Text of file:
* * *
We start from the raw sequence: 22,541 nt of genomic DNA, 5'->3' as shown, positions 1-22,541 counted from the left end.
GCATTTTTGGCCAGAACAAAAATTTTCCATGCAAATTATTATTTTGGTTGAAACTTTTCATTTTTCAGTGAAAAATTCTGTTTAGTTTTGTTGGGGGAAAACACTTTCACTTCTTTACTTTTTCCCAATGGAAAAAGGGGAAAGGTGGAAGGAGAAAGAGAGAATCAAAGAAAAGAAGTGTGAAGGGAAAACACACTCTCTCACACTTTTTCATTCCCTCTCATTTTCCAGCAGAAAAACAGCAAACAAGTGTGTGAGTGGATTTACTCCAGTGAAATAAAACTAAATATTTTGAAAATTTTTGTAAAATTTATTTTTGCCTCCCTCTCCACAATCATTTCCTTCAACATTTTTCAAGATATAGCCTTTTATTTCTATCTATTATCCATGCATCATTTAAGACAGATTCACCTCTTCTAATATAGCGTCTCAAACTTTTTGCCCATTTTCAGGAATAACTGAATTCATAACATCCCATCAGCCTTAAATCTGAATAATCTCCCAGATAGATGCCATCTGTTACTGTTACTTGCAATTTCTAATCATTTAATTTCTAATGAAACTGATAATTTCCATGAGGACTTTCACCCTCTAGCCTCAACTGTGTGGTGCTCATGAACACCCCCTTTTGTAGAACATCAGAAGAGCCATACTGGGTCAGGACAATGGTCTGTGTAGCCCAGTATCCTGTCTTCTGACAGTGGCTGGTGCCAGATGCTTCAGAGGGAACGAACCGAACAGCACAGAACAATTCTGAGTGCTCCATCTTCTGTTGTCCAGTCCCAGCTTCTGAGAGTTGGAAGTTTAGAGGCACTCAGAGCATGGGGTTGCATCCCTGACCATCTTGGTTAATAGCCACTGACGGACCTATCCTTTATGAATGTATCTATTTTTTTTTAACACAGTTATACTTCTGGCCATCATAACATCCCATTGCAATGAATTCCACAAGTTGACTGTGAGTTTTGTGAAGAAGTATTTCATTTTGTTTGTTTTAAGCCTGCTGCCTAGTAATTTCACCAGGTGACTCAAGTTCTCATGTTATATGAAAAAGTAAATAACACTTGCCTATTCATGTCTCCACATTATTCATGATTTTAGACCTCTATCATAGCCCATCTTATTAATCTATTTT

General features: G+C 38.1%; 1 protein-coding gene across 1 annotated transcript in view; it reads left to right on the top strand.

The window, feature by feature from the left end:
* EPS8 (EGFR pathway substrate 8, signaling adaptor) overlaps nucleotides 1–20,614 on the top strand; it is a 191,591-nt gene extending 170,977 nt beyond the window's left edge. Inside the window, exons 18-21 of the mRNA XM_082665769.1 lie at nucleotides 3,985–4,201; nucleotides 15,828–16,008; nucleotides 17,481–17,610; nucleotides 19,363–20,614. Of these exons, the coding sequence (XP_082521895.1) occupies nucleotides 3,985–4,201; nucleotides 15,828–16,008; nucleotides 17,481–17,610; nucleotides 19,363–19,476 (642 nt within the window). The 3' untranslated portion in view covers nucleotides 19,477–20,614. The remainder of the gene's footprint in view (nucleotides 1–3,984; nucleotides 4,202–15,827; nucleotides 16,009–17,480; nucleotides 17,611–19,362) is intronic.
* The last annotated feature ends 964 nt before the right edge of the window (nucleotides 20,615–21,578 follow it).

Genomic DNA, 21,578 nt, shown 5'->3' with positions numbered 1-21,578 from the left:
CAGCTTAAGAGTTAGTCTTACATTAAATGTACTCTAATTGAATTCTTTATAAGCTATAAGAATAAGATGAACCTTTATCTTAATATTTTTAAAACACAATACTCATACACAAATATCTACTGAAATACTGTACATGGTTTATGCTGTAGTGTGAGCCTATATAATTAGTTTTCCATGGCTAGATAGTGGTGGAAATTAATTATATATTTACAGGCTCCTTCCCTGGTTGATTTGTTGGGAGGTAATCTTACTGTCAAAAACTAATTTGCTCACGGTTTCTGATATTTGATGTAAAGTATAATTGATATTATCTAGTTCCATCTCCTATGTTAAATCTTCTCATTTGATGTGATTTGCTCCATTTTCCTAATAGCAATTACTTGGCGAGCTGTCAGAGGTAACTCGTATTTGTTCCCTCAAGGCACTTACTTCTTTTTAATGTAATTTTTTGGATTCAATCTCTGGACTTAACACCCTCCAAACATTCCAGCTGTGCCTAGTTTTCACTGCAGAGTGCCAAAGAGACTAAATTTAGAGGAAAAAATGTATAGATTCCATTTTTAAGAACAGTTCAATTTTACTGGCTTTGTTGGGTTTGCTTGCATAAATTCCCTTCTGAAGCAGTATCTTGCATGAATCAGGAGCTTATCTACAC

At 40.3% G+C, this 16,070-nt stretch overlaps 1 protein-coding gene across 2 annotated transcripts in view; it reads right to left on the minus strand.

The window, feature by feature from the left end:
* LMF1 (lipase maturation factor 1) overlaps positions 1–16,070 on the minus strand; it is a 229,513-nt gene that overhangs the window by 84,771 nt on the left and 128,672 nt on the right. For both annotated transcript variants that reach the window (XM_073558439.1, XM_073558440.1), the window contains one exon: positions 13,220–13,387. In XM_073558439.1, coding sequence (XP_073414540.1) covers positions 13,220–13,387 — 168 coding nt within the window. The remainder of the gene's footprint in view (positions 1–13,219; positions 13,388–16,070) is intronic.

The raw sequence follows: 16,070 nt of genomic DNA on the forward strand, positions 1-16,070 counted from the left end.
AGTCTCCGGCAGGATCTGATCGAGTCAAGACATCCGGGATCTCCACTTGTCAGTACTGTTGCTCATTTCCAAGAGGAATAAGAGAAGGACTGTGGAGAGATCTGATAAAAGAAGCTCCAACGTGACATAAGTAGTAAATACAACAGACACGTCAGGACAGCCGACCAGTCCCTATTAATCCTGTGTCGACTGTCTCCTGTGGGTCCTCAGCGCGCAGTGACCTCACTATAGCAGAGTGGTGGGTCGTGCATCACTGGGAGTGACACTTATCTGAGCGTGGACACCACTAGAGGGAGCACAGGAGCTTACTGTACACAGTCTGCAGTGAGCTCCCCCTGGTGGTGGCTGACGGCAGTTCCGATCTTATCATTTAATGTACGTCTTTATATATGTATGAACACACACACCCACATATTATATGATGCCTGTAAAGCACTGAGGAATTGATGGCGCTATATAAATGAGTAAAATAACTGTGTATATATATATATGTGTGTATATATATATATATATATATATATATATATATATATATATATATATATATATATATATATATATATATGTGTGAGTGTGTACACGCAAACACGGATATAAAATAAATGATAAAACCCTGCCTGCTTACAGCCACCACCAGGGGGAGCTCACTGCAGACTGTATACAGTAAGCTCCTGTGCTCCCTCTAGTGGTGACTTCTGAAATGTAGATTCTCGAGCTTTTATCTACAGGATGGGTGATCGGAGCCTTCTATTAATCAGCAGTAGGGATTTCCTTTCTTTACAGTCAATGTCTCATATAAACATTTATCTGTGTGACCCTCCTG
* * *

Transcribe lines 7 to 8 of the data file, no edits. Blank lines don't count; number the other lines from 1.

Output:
Genomic DNA, 21,578 nt, shown 5'->3' with positions numbered 1-21,578 from the left:
CAGCTTAAGAGTTAGTCTTACATTAAATGTACTCTAATTGAATTCTTTATAAGCTATAAGAATAAGATGAACCTTTATCTTAATATTTTTAAAACACAATACTCATACACAAATATCTACTGAAATACTGTACATGGTTTATGCTGTAGTGTGAGCCTATATAATTAGTTTTCCATGGCTAGATAGTGGTGGAAATTAATTATATATTTACAGGCTCCTTCCCTGGTTGATTTGTTGGGAGGTAATCTTACTGTCAAAAACTAATTTGCTCACGGTTTCTGATATTTGATGTAAAGTATAATTGATATTATCTAGTTCCATCTCCTATGTTAAATCTTCTCATTTGATGTGATTTGCTCCATTTTCCTAATAGCAATTACTTGGCGAGCTGTCAGAGGTAACTCGTATTTGTTCCCTCAAGGCACTTACTTCTTTTTAATGTAATTTTTTGGATTCAATCTCTGGACTTAACACCCTCCAAACATTCCAGCTGTGCCTAGTTTTCACTGCAGAGTGCCAAAGAGACTAAATTTAGAGGAAAAAATGTATAGATTCCATTTTTAAGAACAGTTCAATTTTACTGGCTTTGTTGGGTTTGCTTGCATAAATTCCCTTCTGAAGCAGTATCTTGCATGAATCAGGAGCTTATCTACAC